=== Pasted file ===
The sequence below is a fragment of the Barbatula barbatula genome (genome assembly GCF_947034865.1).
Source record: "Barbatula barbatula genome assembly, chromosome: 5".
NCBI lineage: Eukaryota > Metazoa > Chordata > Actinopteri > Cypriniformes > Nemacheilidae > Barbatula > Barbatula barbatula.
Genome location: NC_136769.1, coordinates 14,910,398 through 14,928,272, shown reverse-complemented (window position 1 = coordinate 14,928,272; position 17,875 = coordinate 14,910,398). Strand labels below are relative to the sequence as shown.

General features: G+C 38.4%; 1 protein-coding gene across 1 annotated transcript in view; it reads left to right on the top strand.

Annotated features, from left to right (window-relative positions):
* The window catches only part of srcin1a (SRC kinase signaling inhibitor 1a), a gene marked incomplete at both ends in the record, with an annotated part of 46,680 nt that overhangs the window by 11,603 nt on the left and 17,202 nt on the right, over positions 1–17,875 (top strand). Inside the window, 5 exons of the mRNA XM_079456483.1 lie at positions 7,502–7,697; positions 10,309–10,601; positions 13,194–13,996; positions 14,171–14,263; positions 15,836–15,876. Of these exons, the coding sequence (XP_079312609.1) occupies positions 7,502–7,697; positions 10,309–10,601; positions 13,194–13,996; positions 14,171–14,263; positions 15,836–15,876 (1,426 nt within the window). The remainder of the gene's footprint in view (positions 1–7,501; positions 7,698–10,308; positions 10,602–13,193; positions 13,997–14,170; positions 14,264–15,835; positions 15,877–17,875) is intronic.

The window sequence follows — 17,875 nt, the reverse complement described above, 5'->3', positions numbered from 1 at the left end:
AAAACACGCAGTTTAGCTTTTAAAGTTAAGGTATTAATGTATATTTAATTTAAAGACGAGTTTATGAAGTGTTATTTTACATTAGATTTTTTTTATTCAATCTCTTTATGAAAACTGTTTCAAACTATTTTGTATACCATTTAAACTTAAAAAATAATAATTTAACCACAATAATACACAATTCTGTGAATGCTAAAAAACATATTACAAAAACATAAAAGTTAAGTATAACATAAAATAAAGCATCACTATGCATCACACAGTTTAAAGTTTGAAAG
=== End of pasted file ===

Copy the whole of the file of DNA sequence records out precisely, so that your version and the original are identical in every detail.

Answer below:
The sequence below is a fragment of the Barbatula barbatula genome (genome assembly GCF_947034865.1).
Source record: "Barbatula barbatula genome assembly, chromosome: 5".
NCBI lineage: Eukaryota > Metazoa > Chordata > Actinopteri > Cypriniformes > Nemacheilidae > Barbatula > Barbatula barbatula.
Genome location: NC_136769.1, coordinates 14,910,398 through 14,928,272, shown reverse-complemented (window position 1 = coordinate 14,928,272; position 17,875 = coordinate 14,910,398). Strand labels below are relative to the sequence as shown.

General features: G+C 38.4%; 1 protein-coding gene across 1 annotated transcript in view; it reads left to right on the top strand.

Annotated features, from left to right (window-relative positions):
* The window catches only part of srcin1a (SRC kinase signaling inhibitor 1a), a gene marked incomplete at both ends in the record, with an annotated part of 46,680 nt that overhangs the window by 11,603 nt on the left and 17,202 nt on the right, over positions 1–17,875 (top strand). Inside the window, 5 exons of the mRNA XM_079456483.1 lie at positions 7,502–7,697; positions 10,309–10,601; positions 13,194–13,996; positions 14,171–14,263; positions 15,836–15,876. Of these exons, the coding sequence (XP_079312609.1) occupies positions 7,502–7,697; positions 10,309–10,601; positions 13,194–13,996; positions 14,171–14,263; positions 15,836–15,876 (1,426 nt within the window). The remainder of the gene's footprint in view (positions 1–7,501; positions 7,698–10,308; positions 10,602–13,193; positions 13,997–14,170; positions 14,264–15,835; positions 15,877–17,875) is intronic.

The window sequence follows — 17,875 nt, the reverse complement described above, 5'->3', positions numbered from 1 at the left end:
AAAACACGCAGTTTAGCTTTTAAAGTTAAGGTATTAATGTATATTTAATTTAAAGACGAGTTTATGAAGTGTTATTTTACATTAGATTTTTTTTATTCAATCTCTTTATGAAAACTGTTTCAAACTATTTTGTATACCATTTAAACTTAAAAAATAATAATTTAACCACAATAATACACAATTCTGTGAATGCTAAAAAACATATTACAAAAACATAAAAGTTAAGTATAACATAAAATAAAGCATCACTATGCATCACACAGTTTAAAGTTTGAAAG